In many ways, Andrew Adonis has eloquently argued the case for the voting age to be lowered to 16. But his assertion that the ‘time has come’ simply doesn’t stand up to scrutiny, argues Prof Andrew Russell.
Lord Andrew Adonis’ “Lent Talk” on BBC Radio 4 contained some impressive thinking about young people’s political engagement with politics.
Adonis eloquently told the story of taking a group of young people to see the stage version of 12 Angry Men. Most of them knew little of the jury process and were completely disengaged from the political process.
In his address, Adonis became, I suspect, the first person in public life to conclude that he would be in favour of 16 year old jurors. I can’t agree, and his argument was rather dilute, but he deserves credit for advocating a courageous policy.
He continued with characteristic panache, touching upon topics such as citizenship and differential turnout. And then it all went wrong; “lowering the voting age is an idea whose time has come” he asserted.
This argument is almost entirely mistaken – and evidence of social changes in the UK reveals the illusion of the thesis.
The key phrase in the Adonis talk was: “Given that 16 year olds are judged old enough to leave home, to marry, to lead an independent life, and even join the Army, it is hard to argue in the modern age that they shouldn’t also have the vote.”
But each of these claims is problematic. In truth evidence from the modern age makes it harder to argue that the franchise should be given to 16-17 year olds than at any time in the last half century.
Leaving Home: Far fewer 16-17 year olds leave home nowadays than you might imagine. The ONS reports that in 2012 more than 90% of 16-17 year olds lived with their parents and were staying at home for longer than previous generations did. Far from 16 being the age when we begin to lead independent lives, only someone aged 18 or over can hold a tenancy – meaning that those under 16 are dependent on others for housing needs.
Education: Leaving school is a sign of living an independent life. The bad news for the Votes@16 lobby is that few pupils left at 16 and they are no longer allowed to do so. And according to official figures, 92% of 16-17 year-olds now stay on.
Taxation: Another facet of living an independent life might be contributing to society in the form of taxation. But our research for the Electoral Commission found that in 2001 relatively high tax thresholds and poor youth wages meant that only around 9% of 16-17 year olds actually earned enough to qualify to pay income tax. Raising the participation (school-leaving) age will reduce the proportion of economically-active and tax-paying young people further.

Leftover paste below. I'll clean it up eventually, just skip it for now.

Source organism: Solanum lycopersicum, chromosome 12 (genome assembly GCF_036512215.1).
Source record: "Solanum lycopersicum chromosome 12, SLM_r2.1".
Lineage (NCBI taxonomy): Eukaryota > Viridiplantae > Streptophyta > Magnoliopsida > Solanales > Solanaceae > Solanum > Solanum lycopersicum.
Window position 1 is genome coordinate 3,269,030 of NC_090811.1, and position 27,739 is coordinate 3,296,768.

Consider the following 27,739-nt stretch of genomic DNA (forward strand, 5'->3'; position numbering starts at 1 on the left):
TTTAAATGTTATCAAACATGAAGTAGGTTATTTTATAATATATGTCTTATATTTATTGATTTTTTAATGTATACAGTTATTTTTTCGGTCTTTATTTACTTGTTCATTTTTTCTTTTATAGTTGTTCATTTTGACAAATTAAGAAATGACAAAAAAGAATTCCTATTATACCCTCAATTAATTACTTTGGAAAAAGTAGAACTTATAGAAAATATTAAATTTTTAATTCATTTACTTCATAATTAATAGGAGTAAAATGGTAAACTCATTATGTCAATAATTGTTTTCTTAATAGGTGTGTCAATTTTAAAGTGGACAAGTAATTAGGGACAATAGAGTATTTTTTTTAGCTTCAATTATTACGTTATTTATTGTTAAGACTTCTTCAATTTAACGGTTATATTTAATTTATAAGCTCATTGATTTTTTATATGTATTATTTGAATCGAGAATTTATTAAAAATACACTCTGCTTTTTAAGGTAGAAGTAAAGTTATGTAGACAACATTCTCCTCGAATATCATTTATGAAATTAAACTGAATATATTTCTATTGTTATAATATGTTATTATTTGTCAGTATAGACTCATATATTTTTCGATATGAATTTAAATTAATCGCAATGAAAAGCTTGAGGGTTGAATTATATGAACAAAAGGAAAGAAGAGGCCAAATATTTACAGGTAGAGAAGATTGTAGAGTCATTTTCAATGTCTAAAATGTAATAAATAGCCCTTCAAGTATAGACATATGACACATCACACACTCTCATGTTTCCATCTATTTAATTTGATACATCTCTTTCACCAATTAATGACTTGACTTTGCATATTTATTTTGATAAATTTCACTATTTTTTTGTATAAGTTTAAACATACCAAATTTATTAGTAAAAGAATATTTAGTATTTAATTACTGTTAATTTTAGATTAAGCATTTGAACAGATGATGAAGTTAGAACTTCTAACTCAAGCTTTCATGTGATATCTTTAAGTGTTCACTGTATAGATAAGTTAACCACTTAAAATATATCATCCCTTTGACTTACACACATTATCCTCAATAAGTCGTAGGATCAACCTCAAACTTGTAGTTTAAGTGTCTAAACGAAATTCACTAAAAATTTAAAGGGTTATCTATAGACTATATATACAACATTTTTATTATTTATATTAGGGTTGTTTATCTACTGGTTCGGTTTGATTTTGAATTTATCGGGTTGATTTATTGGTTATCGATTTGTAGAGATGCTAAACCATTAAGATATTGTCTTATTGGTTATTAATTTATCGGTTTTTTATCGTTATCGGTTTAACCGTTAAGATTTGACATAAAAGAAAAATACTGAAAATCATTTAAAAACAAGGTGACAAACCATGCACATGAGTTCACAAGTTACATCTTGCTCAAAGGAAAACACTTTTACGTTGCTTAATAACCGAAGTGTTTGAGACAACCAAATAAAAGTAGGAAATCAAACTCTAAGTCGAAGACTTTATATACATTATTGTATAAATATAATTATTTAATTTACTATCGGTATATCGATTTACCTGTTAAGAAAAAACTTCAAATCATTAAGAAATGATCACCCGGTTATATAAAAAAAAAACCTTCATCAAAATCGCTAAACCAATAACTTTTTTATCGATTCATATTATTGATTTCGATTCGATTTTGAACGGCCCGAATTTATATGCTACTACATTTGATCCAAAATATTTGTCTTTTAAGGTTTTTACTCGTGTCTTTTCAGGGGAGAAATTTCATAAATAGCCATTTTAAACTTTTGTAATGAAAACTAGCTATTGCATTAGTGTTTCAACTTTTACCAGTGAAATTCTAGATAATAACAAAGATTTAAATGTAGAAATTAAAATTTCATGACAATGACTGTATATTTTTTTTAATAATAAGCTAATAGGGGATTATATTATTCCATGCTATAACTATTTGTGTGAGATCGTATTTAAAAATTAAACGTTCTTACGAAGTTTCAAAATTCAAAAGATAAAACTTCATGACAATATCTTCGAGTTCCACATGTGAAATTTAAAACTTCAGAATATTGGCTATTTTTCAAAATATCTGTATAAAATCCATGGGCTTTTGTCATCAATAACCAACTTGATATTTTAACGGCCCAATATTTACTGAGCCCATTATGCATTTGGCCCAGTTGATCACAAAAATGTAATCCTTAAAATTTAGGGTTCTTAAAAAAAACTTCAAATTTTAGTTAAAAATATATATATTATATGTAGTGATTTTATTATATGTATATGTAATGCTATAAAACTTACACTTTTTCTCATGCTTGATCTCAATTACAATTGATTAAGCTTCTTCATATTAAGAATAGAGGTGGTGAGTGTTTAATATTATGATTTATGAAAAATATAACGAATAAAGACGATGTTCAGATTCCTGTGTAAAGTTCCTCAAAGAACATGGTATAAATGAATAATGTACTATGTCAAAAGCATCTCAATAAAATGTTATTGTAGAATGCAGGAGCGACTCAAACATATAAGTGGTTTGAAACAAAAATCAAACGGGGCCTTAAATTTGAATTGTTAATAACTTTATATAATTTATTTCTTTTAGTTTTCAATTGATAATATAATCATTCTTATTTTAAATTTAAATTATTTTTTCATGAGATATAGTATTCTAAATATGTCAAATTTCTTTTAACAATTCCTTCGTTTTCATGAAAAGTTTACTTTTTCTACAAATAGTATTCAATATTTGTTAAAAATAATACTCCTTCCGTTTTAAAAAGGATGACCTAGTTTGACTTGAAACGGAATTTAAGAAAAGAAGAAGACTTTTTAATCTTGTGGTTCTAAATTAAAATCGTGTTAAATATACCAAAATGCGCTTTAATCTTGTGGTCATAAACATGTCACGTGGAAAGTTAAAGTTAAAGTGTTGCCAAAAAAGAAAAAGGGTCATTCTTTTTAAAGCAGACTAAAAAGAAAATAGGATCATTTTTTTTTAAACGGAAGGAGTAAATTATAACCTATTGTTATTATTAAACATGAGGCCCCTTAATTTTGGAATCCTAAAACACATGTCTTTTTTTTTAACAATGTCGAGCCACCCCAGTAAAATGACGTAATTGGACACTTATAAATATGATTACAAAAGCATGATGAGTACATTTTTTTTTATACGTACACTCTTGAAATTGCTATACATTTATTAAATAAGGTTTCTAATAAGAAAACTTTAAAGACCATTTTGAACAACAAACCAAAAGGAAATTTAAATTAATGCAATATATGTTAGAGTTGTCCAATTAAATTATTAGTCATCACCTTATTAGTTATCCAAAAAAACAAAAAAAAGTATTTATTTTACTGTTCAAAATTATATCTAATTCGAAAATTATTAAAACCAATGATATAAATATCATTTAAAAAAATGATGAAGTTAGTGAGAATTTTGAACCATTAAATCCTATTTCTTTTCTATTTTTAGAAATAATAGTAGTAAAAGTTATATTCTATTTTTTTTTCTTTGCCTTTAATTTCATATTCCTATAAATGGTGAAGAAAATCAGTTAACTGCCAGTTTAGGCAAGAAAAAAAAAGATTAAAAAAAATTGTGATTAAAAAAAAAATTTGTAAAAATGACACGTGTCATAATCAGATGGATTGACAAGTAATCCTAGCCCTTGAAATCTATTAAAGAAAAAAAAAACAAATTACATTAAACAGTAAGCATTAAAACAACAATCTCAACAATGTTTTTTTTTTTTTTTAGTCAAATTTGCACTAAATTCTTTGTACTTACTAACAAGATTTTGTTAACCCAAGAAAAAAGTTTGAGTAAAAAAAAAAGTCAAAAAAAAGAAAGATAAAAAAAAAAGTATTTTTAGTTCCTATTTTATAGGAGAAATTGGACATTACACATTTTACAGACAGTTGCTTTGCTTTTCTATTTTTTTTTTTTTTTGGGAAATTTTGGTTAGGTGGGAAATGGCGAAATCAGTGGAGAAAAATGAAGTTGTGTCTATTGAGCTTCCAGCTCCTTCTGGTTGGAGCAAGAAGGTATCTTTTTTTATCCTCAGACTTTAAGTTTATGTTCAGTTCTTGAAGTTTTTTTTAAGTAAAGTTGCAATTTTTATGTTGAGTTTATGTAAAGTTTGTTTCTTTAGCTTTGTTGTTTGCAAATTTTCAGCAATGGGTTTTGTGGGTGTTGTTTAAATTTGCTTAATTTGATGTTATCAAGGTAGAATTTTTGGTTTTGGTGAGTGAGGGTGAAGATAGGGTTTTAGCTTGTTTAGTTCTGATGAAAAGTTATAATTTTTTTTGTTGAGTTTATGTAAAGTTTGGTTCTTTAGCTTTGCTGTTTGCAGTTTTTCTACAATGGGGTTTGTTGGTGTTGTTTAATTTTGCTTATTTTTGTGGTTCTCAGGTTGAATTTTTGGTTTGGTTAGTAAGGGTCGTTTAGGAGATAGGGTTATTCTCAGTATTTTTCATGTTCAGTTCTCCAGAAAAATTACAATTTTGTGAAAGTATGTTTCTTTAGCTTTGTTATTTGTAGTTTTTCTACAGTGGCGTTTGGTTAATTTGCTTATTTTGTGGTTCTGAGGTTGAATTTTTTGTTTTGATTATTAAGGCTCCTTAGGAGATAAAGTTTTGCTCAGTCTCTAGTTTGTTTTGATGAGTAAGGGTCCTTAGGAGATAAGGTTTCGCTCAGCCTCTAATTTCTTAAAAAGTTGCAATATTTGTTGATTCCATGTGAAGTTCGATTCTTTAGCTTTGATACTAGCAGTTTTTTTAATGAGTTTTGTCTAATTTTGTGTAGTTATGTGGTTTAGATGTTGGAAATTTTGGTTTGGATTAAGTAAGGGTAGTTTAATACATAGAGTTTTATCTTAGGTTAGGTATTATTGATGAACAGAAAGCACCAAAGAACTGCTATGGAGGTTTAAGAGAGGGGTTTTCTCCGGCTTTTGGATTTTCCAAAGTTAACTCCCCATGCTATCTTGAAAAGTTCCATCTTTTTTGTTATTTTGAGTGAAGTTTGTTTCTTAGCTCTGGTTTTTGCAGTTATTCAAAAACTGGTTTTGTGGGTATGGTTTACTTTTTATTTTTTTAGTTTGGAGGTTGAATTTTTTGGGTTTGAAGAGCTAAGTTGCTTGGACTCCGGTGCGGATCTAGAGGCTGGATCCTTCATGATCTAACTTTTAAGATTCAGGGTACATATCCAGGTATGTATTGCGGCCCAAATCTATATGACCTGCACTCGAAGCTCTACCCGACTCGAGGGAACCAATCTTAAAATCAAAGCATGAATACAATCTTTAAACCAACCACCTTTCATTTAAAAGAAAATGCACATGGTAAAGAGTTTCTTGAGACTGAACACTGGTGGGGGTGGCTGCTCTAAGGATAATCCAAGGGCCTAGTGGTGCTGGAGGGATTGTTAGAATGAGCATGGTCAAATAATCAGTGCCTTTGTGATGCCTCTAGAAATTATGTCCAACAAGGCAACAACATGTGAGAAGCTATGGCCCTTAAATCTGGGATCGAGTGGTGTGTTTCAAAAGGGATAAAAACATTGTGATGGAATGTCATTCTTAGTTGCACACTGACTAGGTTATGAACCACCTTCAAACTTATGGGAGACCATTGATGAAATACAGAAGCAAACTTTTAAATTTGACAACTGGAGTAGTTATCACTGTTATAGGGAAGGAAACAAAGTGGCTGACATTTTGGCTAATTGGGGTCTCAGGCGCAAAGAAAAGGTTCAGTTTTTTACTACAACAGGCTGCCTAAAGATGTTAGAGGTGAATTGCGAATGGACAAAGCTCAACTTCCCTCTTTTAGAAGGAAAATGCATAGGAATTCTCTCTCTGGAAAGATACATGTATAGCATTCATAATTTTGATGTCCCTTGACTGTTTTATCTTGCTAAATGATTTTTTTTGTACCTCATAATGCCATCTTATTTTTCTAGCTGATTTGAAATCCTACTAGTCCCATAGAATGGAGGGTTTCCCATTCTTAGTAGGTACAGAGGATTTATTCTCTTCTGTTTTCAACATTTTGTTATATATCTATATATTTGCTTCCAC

Marriage and the Armed Forces: Those under 18 need parental permission to marry in England, Wales and Northern Ireland (although not in Scotland). Under-18s can enlist in the UK armed forces – but again need parental permission to do so. Arguing that rights requiring ‘parental permission’ justify further rights seems bizarre.
Moreover the proportion of 16-17 year olds marrying in the UK has fallen dramatically in the past five decades. ONS statistics show that in 2009 there were just 18 men and 88 women getting married at age 16.
As for the Armed Forces, the UK’s signature on the Protocol of the UN Convention of the Human Rights of the Child means that 16-17 year olds are kept out of active service. The argument that young people can fight and die for their country before they can vote in the UK is untrue.
Other protections: these are far from the only examples of the state affording special protection to people under 18. The Law Lords judgment in the case of G. vs Southwark in 2009 confirmed that local authorities had a responsibility to provide shelter to under-18s presenting as homeless. This protection is afforded precisely because 16-17 year olds are not yet recognized as full citizens. Enfranchising them might jeopardise such protection.
In recent years the UK has legislated so that the age at which one can legally buy tobacco, fireworks, have a tattoo, or visit a tanning booth has been raised to 18. Again, increased age thresholds have been introduced because of the need to protect young people before a recognised age of adulthood.
A rebuttal of Adonis’ use of the offensive line that opposition to enfranchising 16-17 year olds is equivalent to historical objections to female suffrage, and his reiteration of the birthday lottery argument, will have to wait.
I will also return in the future to why lowering the voting age is detrimental to youth engagement in another post. But focusing on the “time has come” claim reveals no support for the policy’s starting point.
Young people are routinely let down by politics not least because politicians often make false claims. Everyone owes them the service of at least being accurate about policy recommendations – and “time has come” simply fails this test.